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How to Install the Galaxy Note 9 Android Pie Update Right Now



The official Samsung Galaxy Note 9 Android Pie update is probably weeks away, but brave souls can now download an early version of the update thanks to a leak.

Samsung is currently testing the Android 9.0 Pie update on two devices: The Galaxy S9 and the Galaxy Note 9. The two flagships are likely first in line to Google’s current operating system though we still don’t know when Samsung will release the first batch of updates.

It could be weeks, if not months, before Samsung officially releases its version of Android 9.0 Pie (complete with its new Experience 10 UI), but there’s a way to skip the wait and try Android 9.0 Pie and its features right now.

Samsung Galaxy S9 and Galaxy S9+ users have had access to Android Pie for weeks and now Galaxy Note 9 owners can get their own taste of pie. All it takes is the right Galaxy Note 9 model, some time, and some patience.

The leaked Galaxy Note 9 Android Pie update is a beta from Samsung. It’s official software, but it’s not the final version of the update. This means it can, and probably will, cause issues.

If you’re fine with that, here’s how to get the Android 9.0 Pie update with Samsung Experience 10 up and running on a Galaxy Note 9 right now.

How to Install the Galaxy Note 9 Android Pie Update

As of right now, the Galaxy Note 9 Android Pie update is limited to Snapdragon models. You must have the Snapdragon 845 model to run this software. If you’ve got an Exynos-powered Galaxy Note 9, you’ll have to wait.

If you don’t know which Galaxy Note 9 model you own, you can use an app like CPU-Z to quickly figure out the model and processor.

Before you start the installation make sure all of your data is backed up because there’s a chance something gets fouled up during the process. You can do this via Samsung Smart Switch or Samsung Cloud.

Once you’ve backed up your data and determined you’ve got the right Galaxy Note 9 model, head to these instructions from XDA-Developers and follow them step-by-step.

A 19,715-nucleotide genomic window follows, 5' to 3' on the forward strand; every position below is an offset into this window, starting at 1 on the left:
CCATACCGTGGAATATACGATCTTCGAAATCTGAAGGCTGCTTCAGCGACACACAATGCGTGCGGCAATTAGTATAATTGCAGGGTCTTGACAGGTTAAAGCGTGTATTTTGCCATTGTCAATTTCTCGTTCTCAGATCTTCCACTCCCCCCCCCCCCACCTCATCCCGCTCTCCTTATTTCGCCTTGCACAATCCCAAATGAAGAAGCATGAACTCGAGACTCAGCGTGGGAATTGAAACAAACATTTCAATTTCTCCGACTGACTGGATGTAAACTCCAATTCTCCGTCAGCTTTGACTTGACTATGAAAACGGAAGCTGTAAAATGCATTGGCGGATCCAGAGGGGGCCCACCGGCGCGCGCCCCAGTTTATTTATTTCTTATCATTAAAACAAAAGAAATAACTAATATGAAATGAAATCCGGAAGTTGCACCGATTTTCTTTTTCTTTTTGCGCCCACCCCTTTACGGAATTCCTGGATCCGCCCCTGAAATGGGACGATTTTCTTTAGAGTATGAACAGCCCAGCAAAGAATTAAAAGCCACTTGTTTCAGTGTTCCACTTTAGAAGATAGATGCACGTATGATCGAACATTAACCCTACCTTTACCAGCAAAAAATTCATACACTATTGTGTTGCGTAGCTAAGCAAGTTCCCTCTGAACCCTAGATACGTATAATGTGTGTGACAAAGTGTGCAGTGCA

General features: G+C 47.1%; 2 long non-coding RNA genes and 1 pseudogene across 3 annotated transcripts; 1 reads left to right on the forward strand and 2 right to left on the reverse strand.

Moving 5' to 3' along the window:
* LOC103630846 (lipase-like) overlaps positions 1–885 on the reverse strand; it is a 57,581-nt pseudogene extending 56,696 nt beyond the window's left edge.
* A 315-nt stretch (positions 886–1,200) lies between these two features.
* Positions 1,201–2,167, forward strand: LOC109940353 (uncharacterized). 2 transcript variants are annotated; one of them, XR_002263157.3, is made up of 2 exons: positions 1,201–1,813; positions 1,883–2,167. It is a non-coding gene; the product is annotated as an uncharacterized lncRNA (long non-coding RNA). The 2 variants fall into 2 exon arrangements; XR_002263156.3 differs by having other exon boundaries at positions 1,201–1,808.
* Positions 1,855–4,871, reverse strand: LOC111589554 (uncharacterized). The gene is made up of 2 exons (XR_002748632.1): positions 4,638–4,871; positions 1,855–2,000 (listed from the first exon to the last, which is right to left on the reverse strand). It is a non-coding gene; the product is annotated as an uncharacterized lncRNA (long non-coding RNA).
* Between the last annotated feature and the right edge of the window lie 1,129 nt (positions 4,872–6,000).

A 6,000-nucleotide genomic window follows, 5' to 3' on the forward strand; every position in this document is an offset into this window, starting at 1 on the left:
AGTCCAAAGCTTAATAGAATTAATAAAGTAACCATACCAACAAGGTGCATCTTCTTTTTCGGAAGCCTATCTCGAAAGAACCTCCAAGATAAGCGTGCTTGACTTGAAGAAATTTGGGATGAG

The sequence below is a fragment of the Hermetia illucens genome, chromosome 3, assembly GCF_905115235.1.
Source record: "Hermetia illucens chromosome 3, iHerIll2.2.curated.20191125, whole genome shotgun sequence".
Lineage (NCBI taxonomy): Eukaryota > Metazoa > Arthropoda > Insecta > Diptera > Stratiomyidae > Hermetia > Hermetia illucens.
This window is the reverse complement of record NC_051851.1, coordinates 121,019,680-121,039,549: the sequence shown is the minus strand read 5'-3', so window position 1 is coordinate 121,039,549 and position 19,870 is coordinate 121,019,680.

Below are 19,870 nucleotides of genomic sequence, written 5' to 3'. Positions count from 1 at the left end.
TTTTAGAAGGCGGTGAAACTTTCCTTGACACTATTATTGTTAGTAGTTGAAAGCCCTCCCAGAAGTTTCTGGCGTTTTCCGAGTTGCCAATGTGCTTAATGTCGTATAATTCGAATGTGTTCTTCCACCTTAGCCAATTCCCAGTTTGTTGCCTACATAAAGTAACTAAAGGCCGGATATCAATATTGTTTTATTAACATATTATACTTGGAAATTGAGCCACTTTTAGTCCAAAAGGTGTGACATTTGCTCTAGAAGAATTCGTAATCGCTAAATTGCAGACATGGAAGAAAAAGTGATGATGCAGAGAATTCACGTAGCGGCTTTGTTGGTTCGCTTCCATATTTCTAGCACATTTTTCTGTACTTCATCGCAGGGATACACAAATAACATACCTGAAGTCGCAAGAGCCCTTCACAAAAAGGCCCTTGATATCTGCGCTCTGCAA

If the instructions don’t make sense to you or you’re feeling uncomfortable with the process, you’ll probably want to hang around on Android 8.1 Oreo for a little while longer.

Again, this is unfinished software and the leaker notes that it’s plagued with bugs. You might experience frequent crashes and some apps might not work normally. If you rely on your device throughout the day, this software might not be for you.

If you aren’t sure about making the move, here are a few reasons why you should, or perhaps shouldn’t, install this version of Android Pie on your Galaxy Note 9:

Who Should Install Android Pie Right Now

  • Impatient Galaxy Note 9 users who don’t want to wait weeks for Samsung to deliver Android Pie.
  • Those who feel comfortable installing leaked software.

Who Shouldn’t Install Android Pie Right Now

  • Anyone who feels uncomfortable with the installation.
  • Those of you who hate dealing with problems.
  • Those who don’t know how to properly downgrade to Oreo. Downgrading can be difficult.

Samsung will continue testing the Galaxy Note 9 Android Pie update behind the scenes which means we could see a more stable version of Android 9.0 arrive ahead of the official release. For now, most Galaxy Note 9 users should stick around on Android Oreo.

Samsung Android Pie Release: 6 Things to Expect & 3 Not To

Expect Android Pie to Arrive Faster Than Oreo

Expect Android Pie to Arrive Faster Than Oreo

It's not on board the Galaxy S8/Galaxy Note 8/Galaxy S7 Android Oreo updates, but Google's Project Treble, one of Oreo's key ingredients, is on board the Galaxy S9 and Galaxy S9+ and that's excellent news. 

In a nutshell, Project Treble's goal is to help cut down the amount of time it takes for companies to release major Android software updates. This is obviously a huge problem with Samsung and its Galaxy smartphones. 

Android Oreo started rolling out for Pixel and Nexus devices back in August, 2017. Samsung's first Android Oreo update landed in early 2018. 

According to Google "Project Treble separates the vendor implementation (device-specific, lower-level software written by silicon manufacturers) from the Android OS framework via a new vendor interface." A formal vendor interface doesn't exist in earlier versions of Android .

So what does Project Treble mean for Galaxy devices like the Galaxy S9 that come with Project Treble? It means Samsung will be able to release Android updates without having to wait for its chip manufacturers (Qualcomm) to send an update. And that could translate into a much faster Android Pie upgrade for the Galaxy S9 and other Galaxy devices. 

Qualcomm's also promised "fast commercial availability of the next version of Android." The company says that by "having early access to Android P, Qualcomm Technologies optimized its software on Snapdragon 845, 660 and 636 Mobile Platforms to ensure readiness for OEMs to upgrade to Android P at the time of launch." The Galaxy S9 and Galaxy S9+ both utilize Qualcomm's Snapdragon 845 chip.  

Samsung has reportedly started working on the Galaxy S9 Oreo update in most regions around the world, a sign that a release could indeed come faster than Oreo. An early version of the update has also leaked out for the Galaxy S9 and Galaxy Note 9

We'll believe it when we see it, but the days of getting Android updates months and months after Nexus and Pixel devices could end with Android 9.0 Pie. 

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